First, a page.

Tookie’s Hometown Sendoff

About 150 people, mostly African-American, gathered Monday night in Leimert Park to pray and remember the life of Stanley “Tookie” Williams. Unlike the scene outside San Quentin, no TV anchors used the setting as a backdrop; there were just a few spot-news crews. Still, a couple of people chanted and held signs that read “Save Tookie,” until a highly agitated man told them to put down their signs and “Shut the fuck up!” This gathering wasn’t about “that,” he told them, it’s about “this,” referring to the blue rag he held in his hand. He placed the blue rag on the protester’s signs and again told them to put them down. The protestors ignored him so he ripped the signs from their hands and threw them to the ground. The signs didn’t come up again.

Right after the 11 p.m. news window, with Tookie still alive, the camera crews hightailed it out of there. One radio reporter later said from the perceived safety of his car that he was intimidated and “unwelcomed” out of the area. The crowd ranged in age from teens to people in their 60s.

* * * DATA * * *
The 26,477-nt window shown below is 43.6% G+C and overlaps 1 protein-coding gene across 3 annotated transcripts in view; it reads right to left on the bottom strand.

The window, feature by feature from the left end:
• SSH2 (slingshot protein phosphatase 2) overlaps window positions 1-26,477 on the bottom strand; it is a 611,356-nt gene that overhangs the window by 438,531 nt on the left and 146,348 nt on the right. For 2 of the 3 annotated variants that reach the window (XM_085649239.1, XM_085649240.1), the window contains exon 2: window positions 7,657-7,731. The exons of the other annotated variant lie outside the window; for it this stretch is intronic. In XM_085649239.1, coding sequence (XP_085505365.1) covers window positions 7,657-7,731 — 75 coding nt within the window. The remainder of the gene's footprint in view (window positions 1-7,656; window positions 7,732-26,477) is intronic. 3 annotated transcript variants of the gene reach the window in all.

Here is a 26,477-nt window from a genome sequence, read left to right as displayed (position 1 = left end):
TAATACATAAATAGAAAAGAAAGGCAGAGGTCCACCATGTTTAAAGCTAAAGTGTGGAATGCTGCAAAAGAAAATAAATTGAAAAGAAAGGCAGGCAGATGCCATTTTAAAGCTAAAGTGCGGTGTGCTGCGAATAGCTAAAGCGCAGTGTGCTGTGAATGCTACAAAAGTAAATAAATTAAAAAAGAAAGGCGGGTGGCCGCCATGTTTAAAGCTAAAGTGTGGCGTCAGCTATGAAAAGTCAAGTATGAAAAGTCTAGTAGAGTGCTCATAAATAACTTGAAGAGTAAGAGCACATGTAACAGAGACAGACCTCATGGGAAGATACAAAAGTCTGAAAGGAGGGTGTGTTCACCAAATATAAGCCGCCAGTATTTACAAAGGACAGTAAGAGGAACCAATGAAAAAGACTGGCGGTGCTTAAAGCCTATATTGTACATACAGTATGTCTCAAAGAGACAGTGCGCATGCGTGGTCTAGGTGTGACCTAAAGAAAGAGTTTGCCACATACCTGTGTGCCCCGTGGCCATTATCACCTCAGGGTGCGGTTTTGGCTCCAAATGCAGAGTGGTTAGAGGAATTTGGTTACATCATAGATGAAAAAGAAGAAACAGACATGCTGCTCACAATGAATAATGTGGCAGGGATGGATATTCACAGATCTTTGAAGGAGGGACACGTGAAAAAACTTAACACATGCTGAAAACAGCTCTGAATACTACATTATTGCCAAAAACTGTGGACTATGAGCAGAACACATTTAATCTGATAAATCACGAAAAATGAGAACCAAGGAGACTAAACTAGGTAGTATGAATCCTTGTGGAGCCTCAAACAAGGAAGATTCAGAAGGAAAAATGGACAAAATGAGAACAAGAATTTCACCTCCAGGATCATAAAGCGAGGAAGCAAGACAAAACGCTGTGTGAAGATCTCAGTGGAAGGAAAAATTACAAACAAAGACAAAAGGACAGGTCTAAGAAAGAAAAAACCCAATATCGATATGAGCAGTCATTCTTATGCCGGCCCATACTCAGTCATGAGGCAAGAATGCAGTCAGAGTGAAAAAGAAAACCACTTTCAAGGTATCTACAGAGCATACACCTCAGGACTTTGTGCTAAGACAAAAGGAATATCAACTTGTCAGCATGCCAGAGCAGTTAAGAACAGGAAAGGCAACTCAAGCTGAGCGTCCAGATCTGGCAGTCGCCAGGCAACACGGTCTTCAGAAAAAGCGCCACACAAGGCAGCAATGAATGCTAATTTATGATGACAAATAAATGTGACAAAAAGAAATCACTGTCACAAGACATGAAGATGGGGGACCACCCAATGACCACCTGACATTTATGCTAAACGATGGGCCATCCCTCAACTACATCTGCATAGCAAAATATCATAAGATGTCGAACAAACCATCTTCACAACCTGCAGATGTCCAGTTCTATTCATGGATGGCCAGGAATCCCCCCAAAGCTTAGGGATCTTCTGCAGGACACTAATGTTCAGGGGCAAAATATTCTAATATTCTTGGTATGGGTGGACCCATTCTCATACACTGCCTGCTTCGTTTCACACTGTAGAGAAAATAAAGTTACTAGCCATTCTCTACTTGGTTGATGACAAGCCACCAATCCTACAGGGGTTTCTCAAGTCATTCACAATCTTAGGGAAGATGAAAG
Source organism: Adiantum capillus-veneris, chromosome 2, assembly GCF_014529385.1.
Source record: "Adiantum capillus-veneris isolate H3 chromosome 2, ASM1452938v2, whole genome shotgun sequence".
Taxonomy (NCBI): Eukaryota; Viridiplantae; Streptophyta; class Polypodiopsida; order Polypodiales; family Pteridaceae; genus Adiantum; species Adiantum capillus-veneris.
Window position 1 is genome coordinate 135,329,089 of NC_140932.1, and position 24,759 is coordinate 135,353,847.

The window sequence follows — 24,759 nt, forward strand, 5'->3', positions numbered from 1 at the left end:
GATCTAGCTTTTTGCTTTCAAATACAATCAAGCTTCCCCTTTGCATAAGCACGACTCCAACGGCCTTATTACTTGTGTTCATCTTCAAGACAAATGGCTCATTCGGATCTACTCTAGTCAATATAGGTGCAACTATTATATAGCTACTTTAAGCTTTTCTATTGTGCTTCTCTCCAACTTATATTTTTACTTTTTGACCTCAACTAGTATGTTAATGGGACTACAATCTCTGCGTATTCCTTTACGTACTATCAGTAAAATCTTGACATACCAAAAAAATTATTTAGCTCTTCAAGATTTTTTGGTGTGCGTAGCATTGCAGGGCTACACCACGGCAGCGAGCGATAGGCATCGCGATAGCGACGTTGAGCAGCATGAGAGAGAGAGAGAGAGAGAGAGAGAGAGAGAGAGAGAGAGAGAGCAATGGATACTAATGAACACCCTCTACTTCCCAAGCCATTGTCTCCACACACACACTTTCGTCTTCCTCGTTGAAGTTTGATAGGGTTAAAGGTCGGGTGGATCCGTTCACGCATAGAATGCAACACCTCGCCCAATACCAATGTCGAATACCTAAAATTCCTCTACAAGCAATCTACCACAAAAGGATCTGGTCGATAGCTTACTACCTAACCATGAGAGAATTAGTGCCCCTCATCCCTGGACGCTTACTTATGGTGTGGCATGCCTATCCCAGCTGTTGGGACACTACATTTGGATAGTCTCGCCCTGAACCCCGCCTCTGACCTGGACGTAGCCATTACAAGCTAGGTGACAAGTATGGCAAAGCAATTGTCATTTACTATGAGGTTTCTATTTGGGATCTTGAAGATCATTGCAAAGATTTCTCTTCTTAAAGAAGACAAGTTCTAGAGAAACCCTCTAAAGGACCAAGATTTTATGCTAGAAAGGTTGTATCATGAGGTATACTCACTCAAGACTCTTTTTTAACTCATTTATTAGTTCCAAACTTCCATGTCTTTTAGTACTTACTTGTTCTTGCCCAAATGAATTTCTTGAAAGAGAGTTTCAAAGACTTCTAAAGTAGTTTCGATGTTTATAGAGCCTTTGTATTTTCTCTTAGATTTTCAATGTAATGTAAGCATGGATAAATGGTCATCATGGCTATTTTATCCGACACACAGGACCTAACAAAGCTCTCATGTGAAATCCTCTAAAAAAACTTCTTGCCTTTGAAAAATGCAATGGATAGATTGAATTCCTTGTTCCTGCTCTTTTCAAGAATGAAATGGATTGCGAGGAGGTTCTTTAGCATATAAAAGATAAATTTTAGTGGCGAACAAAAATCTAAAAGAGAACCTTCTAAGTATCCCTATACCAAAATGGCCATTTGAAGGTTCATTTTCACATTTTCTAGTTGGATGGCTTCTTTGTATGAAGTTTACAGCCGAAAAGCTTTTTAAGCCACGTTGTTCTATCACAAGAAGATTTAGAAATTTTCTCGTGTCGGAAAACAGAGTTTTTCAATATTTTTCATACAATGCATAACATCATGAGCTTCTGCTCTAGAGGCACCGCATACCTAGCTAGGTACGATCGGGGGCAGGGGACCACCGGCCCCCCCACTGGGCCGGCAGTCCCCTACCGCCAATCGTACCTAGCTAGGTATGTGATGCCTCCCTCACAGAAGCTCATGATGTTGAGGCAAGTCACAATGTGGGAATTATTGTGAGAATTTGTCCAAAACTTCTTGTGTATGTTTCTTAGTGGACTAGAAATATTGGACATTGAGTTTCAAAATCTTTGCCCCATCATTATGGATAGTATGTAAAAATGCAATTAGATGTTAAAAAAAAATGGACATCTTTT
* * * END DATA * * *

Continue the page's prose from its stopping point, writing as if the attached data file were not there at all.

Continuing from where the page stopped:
At 10 minutes to midnight, community leader Naja Ali called for everyone to gather in a circle and join hands in the middle of the Christmas-lit Leimert Park. Blue candles, the color of the Crips, burned bright. At midnight, a lone man began a respectful and passionate prayer and speech in tribute to Tookie. The circle held together as Tookie was executed in San Quentin. A few people openly sobbed.

One man, wearing a “No GANGS” button in his hat, held a candle as it burned down low, spilling hot wax onto his bare hand. He remained still and deep in prayer.

The only interruption was from a low-flying LAPD chopper that quickly buzzed over.

All photos by Ted Soqui


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